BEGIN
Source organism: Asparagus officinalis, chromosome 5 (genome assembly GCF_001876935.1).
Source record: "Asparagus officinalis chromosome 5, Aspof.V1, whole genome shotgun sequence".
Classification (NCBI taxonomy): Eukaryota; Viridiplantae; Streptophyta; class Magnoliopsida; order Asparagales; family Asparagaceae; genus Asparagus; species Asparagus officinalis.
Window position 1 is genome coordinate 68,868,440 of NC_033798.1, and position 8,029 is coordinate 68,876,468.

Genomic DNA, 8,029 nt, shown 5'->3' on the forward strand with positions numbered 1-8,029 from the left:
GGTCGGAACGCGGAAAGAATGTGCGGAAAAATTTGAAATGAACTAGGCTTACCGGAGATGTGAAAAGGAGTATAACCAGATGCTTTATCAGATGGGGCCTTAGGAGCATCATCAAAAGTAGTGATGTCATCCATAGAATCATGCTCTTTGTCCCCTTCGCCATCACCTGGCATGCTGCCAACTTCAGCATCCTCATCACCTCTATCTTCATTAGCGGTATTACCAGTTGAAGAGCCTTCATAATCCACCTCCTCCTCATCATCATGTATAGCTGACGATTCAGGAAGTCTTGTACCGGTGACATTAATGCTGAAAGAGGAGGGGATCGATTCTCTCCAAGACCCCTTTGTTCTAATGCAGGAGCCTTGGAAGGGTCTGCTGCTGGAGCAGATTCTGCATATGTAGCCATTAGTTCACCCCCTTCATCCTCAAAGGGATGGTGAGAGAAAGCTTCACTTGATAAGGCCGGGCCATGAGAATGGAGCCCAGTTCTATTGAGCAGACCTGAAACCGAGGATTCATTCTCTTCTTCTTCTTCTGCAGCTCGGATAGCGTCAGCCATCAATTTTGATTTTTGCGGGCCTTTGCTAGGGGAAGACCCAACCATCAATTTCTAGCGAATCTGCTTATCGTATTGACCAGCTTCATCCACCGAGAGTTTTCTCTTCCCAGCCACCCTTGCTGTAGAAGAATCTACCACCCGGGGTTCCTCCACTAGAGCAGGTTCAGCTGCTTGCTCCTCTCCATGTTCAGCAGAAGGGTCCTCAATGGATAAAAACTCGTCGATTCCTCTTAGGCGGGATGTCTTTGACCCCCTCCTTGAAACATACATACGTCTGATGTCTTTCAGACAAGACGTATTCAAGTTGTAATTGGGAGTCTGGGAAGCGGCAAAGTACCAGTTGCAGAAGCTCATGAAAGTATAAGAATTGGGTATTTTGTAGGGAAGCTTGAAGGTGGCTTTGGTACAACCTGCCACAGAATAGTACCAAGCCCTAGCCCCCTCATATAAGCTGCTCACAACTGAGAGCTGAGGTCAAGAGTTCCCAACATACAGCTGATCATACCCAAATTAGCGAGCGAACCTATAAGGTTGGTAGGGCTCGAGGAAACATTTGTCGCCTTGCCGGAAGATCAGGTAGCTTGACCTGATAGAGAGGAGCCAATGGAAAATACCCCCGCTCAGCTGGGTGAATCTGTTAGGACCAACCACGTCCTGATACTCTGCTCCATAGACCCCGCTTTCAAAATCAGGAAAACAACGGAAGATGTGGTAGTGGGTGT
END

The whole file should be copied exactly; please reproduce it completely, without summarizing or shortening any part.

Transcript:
Source organism: Asparagus officinalis, chromosome 5 (genome assembly GCF_001876935.1).
Source record: "Asparagus officinalis chromosome 5, Aspof.V1, whole genome shotgun sequence".
Classification (NCBI taxonomy): Eukaryota; Viridiplantae; Streptophyta; class Magnoliopsida; order Asparagales; family Asparagaceae; genus Asparagus; species Asparagus officinalis.
Window position 1 is genome coordinate 68,868,440 of NC_033798.1, and position 8,029 is coordinate 68,876,468.

Genomic DNA, 8,029 nt, shown 5'->3' on the forward strand with positions numbered 1-8,029 from the left:
GGTCGGAACGCGGAAAGAATGTGCGGAAAAATTTGAAATGAACTAGGCTTACCGGAGATGTGAAAAGGAGTATAACCAGATGCTTTATCAGATGGGGCCTTAGGAGCATCATCAAAAGTAGTGATGTCATCCATAGAATCATGCTCTTTGTCCCCTTCGCCATCACCTGGCATGCTGCCAACTTCAGCATCCTCATCACCTCTATCTTCATTAGCGGTATTACCAGTTGAAGAGCCTTCATAATCCACCTCCTCCTCATCATCATGTATAGCTGACGATTCAGGAAGTCTTGTACCGGTGACATTAATGCTGAAAGAGGAGGGGATCGATTCTCTCCAAGACCCCTTTGTTCTAATGCAGGAGCCTTGGAAGGGTCTGCTGCTGGAGCAGATTCTGCATATGTAGCCATTAGTTCACCCCCTTCATCCTCAAAGGGATGGTGAGAGAAAGCTTCACTTGATAAGGCCGGGCCATGAGAATGGAGCCCAGTTCTATTGAGCAGACCTGAAACCGAGGATTCATTCTCTTCTTCTTCTTCTGCAGCTCGGATAGCGTCAGCCATCAATTTTGATTTTTGCGGGCCTTTGCTAGGGGAAGACCCAACCATCAATTTCTAGCGAATCTGCTTATCGTATTGACCAGCTTCATCCACCGAGAGTTTTCTCTTCCCAGCCACCCTTGCTGTAGAAGAATCTACCACCCGGGGTTCCTCCACTAGAGCAGGTTCAGCTGCTTGCTCCTCTCCATGTTCAGCAGAAGGGTCCTCAATGGATAAAAACTCGTCGATTCCTCTTAGGCGGGATGTCTTTGACCCCCTCCTTGAAACATACATACGTCTGATGTCTTTCAGACAAGACGTATTCAAGTTGTAATTGGGAGTCTGGGAAGCGGCAAAGTACCAGTTGCAGAAGCTCATGAAAGTATAAGAATTGGGTATTTTGTAGGGAAGCTTGAAGGTGGCTTTGGTACAACCTGCCACAGAATAGTACCAAGCCCTAGCCCCCTCATATAAGCTGCTCACAACTGAGAGCTGAGGTCAAGAGTTCCCAACATACAGCTGATCATACCCAAATTAGCGAGCGAACCTATAAGGTTGGTAGGGCTCGAGGAAACATTTGTCGCCTTGCCGGAAGATCAGGTAGCTTGACCTGATAGAGAGGAGCCAATGGAAAATACCCCCGCTCAGCTGGGTGAATCTGTTAGGACCAACCACGTCCTGATACTCTGCTCCATAGACCCCGCTTTCAAAATCAGGAAAACAACGGAAGATGTGGTAGTGGGTGT